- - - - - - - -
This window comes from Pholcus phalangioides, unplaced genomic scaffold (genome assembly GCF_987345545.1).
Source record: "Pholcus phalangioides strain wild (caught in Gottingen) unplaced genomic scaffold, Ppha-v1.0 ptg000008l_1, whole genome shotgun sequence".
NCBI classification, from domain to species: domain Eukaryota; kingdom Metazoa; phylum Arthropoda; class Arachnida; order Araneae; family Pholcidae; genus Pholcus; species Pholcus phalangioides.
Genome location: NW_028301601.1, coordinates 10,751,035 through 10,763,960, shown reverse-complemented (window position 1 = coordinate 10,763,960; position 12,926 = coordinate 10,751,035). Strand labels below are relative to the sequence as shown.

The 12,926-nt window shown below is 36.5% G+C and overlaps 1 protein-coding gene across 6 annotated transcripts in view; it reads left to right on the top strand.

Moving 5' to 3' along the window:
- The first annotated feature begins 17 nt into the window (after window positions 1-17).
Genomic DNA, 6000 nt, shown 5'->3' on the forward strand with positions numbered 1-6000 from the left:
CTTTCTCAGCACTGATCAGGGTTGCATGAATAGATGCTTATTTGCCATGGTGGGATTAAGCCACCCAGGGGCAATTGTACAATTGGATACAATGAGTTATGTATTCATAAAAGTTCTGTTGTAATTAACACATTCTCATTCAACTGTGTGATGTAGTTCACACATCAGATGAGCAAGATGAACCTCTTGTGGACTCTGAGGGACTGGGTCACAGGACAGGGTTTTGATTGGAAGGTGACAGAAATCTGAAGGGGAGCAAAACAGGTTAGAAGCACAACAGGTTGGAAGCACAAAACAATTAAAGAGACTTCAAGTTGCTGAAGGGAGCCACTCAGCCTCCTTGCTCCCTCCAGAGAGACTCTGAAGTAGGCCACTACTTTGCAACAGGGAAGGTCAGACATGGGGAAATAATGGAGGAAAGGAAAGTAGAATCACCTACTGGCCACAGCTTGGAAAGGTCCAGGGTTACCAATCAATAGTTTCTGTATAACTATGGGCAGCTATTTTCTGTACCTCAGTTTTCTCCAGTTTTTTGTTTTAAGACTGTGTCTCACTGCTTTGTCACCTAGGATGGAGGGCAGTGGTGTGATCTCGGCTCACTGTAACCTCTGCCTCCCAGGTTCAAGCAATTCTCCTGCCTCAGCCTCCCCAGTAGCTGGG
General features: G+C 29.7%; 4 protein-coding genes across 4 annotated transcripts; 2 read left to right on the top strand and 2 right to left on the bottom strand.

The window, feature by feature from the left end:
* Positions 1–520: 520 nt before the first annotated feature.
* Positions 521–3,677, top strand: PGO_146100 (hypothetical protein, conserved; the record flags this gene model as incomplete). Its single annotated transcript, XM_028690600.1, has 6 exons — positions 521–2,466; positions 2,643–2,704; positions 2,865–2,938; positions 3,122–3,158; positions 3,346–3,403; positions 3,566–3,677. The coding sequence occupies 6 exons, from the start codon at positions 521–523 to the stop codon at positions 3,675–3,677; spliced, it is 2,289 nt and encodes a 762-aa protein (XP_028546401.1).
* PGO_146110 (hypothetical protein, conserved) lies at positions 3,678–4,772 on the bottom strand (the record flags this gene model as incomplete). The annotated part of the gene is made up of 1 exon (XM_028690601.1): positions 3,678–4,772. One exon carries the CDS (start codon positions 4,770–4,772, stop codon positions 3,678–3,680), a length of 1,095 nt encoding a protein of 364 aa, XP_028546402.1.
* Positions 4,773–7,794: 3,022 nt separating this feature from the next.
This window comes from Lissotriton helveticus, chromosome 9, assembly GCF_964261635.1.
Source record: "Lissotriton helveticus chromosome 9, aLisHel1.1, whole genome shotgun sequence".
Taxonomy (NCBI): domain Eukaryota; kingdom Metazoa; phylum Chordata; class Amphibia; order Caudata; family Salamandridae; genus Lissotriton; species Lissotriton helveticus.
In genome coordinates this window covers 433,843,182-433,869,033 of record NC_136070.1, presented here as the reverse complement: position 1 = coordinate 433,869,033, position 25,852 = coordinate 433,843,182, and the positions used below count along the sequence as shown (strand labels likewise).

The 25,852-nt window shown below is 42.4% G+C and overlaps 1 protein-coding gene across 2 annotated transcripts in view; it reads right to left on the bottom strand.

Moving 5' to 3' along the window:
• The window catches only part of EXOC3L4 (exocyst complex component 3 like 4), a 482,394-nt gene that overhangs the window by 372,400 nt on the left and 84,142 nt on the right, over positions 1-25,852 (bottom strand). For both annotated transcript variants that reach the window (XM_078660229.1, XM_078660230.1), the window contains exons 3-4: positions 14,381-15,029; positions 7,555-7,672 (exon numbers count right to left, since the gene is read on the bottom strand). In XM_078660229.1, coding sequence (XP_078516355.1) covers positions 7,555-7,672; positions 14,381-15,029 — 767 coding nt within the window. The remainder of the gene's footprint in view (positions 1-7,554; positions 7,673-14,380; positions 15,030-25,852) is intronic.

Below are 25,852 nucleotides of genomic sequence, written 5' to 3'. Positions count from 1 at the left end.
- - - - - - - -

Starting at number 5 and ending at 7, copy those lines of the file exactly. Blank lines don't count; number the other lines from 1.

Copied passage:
The 12,926-nt window shown below is 36.5% G+C and overlaps 1 protein-coding gene across 6 annotated transcripts in view; it reads left to right on the top strand.

Moving 5' to 3' along the window:
- The first annotated feature begins 17 nt into the window (after window positions 1-17).